Architects’ ingenuity gives Julia Park reasons to be hopeful despite digging through some depressing stats

Julia Park

Shelter’s latest report on homelessness, published soon after the damning United Nations assessment of poverty in Britain, makes sobering reading. Revealing that at least 320,000 people are homeless in Britain today, it also acknowledges that the real figure including the “hidden homeless” (such as “sofa surfers” and those living in garden sheds) is substantially higher and that the problem is worsening.

The government tends to use different metrics and its latest figures for England appear to show an improving situation. Some 26,400 households made a homelessness application to their local authority in the first quarter of 2018, which is 7% lower than the same period (January to March) the previous year.

Dig a bit deeper and you find that only just over half of those households (13,740) were accepted as being “statutorily homeless”. The other 48% were evidently considered not homeless enough, based on the statutory test.

So what is the statutory test? English local authorities have duties to homeless people under part VII of the Housing Act 1996, as amended by the Homelessness Act 2002. These are the five criteria, which a homeless person must meet in order to qualify as statutorily homeless:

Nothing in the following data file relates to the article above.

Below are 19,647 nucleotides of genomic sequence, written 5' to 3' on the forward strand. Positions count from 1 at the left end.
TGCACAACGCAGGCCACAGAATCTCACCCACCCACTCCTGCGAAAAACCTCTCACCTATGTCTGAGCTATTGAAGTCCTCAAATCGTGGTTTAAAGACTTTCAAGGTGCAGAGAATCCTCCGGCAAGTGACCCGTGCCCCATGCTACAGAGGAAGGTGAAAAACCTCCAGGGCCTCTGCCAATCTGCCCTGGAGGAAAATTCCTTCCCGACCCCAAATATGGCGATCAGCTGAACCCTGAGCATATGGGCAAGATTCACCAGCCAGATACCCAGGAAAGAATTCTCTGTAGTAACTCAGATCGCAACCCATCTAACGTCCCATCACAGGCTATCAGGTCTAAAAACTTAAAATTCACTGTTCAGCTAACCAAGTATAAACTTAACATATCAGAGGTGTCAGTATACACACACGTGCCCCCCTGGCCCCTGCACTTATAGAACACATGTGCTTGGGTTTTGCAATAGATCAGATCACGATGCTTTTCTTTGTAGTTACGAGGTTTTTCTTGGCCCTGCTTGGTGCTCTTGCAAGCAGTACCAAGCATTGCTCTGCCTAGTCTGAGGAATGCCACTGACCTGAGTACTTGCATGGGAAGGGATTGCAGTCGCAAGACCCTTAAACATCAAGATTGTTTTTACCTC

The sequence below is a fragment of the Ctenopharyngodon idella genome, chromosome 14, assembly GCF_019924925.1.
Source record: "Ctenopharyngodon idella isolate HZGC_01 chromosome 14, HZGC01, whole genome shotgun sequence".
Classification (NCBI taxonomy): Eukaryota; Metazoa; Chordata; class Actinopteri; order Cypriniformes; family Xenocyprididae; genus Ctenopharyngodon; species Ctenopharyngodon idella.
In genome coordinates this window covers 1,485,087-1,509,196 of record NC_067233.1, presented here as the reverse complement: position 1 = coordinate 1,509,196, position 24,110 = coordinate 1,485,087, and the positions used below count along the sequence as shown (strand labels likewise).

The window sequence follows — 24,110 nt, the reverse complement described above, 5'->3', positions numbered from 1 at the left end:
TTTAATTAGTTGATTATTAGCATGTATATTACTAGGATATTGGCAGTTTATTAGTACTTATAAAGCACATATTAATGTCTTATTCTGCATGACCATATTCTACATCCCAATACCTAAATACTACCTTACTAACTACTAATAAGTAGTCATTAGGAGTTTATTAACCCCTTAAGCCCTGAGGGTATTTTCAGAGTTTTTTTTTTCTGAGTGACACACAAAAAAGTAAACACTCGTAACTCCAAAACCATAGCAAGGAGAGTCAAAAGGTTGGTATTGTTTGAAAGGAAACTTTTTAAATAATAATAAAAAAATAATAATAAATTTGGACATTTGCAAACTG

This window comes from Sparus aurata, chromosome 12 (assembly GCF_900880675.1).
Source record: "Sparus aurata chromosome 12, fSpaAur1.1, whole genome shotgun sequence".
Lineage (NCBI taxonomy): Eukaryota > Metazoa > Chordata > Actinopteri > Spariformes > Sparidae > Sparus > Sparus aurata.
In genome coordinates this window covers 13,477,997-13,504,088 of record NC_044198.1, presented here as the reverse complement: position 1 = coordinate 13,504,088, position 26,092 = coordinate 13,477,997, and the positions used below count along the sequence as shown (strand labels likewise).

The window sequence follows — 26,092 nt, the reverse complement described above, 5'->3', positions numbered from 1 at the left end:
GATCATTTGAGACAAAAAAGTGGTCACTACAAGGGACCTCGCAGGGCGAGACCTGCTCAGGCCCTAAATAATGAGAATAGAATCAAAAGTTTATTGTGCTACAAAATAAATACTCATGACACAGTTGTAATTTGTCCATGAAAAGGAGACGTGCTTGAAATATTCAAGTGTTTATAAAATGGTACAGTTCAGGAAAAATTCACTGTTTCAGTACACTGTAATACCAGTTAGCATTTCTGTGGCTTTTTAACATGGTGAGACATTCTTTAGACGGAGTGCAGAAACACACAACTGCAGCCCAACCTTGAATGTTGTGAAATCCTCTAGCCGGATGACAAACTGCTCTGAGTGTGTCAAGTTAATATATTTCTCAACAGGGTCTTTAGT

• Is the applicant homeless or threatened with homelessness?
  • Is the applicant eligible for assistance?
  • Is the applicant priority need?
  • Is the applicant unintentionally homeless?
  • Does the applicant have a local connection?

Councils have a duty to provide interim accommodation even if only the first three are met, but an applicant must satisfy all five for a council to be obliged to give an applicant “reasonable preference” on the social housing register. Even then, if a person passes all five tests, councils are able to use the private rented sector to end their duty to a homeless person.

The term “non-statutory homelessness” covers people who are considered by the local authority to be ineligible for assistance, not in priority need or “intentionally homeless”.

The threshold for “priority need” is constantly rising. Single people are now unlikely to be considered a priority unless they are vulnerable. The official criteria are age (old or young), physical disability, mental illness, domestic violence and “other”. Mental illness is the most common reason for a vulnerable classification signalling priority need.